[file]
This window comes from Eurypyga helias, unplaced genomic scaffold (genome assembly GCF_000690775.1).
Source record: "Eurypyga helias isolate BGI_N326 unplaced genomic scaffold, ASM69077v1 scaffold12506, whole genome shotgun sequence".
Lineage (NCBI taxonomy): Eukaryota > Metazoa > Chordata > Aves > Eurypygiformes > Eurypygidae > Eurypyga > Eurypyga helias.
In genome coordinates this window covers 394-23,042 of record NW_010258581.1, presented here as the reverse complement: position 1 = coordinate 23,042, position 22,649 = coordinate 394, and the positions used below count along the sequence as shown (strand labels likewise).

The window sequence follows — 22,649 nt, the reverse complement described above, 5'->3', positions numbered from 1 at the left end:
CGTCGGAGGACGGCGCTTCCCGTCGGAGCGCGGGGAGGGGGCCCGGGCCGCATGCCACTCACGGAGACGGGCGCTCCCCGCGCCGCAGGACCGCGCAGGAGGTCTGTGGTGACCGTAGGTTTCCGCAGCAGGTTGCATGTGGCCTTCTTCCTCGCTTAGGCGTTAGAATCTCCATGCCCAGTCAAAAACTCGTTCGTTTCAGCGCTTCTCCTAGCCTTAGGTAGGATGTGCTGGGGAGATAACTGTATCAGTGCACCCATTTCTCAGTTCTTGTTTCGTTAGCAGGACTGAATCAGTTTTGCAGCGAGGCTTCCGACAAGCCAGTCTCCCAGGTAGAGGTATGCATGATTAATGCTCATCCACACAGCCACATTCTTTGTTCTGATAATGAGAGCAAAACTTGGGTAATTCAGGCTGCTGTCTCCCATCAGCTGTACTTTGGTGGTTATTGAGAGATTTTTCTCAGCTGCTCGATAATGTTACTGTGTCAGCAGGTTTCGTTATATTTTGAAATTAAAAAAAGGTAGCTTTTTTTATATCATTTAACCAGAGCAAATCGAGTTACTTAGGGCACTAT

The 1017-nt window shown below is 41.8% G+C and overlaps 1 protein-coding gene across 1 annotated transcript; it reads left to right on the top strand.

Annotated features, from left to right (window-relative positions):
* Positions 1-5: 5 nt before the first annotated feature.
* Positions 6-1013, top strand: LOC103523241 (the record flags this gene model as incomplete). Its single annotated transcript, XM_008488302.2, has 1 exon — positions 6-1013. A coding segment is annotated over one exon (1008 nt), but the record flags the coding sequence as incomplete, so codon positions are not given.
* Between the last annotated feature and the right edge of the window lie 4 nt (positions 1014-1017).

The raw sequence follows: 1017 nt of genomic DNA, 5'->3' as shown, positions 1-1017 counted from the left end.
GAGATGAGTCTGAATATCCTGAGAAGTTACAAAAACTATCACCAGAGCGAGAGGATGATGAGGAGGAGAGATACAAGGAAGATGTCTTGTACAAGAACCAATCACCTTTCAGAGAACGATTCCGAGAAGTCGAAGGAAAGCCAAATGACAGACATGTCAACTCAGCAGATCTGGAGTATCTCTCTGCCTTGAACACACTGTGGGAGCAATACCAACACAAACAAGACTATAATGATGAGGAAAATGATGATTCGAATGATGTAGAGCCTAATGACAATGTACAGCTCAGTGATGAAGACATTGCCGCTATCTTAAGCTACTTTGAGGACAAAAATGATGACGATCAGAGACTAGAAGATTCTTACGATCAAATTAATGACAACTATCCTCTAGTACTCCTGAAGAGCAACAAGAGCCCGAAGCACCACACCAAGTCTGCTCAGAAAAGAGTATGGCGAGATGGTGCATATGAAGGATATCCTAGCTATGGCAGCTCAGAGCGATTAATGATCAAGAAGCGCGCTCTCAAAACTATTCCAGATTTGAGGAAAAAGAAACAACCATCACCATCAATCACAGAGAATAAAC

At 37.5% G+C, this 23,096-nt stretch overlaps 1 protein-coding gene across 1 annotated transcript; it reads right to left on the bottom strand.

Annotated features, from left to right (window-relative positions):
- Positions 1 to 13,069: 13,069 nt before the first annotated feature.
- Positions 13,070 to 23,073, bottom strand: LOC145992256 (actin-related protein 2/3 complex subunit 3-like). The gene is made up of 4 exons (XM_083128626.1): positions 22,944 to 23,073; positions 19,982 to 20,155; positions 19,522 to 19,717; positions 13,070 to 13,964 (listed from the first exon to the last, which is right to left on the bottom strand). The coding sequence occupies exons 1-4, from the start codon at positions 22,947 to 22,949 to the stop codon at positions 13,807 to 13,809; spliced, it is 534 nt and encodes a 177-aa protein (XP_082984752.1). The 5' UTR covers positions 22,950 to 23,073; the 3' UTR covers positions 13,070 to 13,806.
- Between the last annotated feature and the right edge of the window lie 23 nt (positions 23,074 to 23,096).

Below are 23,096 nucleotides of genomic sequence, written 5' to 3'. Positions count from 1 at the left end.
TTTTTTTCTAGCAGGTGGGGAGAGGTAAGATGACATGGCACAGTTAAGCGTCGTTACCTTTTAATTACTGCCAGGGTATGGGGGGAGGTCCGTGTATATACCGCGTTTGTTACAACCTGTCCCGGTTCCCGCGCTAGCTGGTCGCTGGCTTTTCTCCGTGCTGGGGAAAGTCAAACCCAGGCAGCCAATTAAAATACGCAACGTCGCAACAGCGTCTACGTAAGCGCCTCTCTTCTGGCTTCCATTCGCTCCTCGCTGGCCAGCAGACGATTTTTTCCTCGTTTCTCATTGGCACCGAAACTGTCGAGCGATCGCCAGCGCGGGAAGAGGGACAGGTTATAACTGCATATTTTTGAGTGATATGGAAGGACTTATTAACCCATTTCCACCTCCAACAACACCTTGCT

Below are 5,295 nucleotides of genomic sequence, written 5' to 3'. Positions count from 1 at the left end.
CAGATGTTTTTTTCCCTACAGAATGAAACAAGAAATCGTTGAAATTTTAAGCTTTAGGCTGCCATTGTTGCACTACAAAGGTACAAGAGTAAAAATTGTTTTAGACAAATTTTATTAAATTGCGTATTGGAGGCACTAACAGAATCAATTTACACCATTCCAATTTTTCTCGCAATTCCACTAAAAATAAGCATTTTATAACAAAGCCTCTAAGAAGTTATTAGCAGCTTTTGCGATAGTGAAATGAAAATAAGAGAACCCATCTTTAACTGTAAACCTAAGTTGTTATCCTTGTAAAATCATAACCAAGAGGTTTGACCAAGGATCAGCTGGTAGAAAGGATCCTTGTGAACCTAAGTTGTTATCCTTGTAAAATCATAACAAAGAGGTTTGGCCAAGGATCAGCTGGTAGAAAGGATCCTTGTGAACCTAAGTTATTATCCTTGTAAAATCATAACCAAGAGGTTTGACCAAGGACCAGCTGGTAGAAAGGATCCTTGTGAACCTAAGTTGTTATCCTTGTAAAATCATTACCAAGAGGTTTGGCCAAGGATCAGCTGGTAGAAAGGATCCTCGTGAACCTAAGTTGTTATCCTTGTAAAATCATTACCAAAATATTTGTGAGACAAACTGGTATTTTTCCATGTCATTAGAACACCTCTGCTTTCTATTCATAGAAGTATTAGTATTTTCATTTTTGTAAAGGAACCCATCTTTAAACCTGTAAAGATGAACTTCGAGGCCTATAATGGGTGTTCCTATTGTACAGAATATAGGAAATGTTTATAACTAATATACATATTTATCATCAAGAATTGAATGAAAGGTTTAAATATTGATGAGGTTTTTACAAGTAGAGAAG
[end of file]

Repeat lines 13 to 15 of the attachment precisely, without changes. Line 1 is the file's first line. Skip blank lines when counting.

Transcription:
GAGATGAGTCTGAATATCCTGAGAAGTTACAAAAACTATCACCAGAGCGAGAGGATGATGAGGAGGAGAGATACAAGGAAGATGTCTTGTACAAGAACCAATCACCTTTCAGAGAACGATTCCGAGAAGTCGAAGGAAAGCCAAATGACAGACATGTCAACTCAGCAGATCTGGAGTATCTCTCTGCCTTGAACACACTGTGGGAGCAATACCAACACAAACAAGACTATAATGATGAGGAAAATGATGATTCGAATGATGTAGAGCCTAATGACAATGTACAGCTCAGTGATGAAGACATTGCCGCTATCTTAAGCTACTTTGAGGACAAAAATGATGACGATCAGAGACTAGAAGATTCTTACGATCAAATTAATGACAACTATCCTCTAGTACTCCTGAAGAGCAACAAGAGCCCGAAGCACCACACCAAGTCTGCTCAGAAAAGAGTATGGCGAGATGGTGCATATGAAGGATATCCTAGCTATGGCAGCTCAGAGCGATTAATGATCAAGAAGCGCGCTCTCAAAACTATTCCAGATTTGAGGAAAAAGAAACAACCATCACCATCAATCACAGAGAATAAAC

At 37.5% G+C, this 23,096-nt stretch overlaps 1 protein-coding gene across 1 annotated transcript; it reads right to left on the bottom strand.

Annotated features, from left to right (window-relative positions):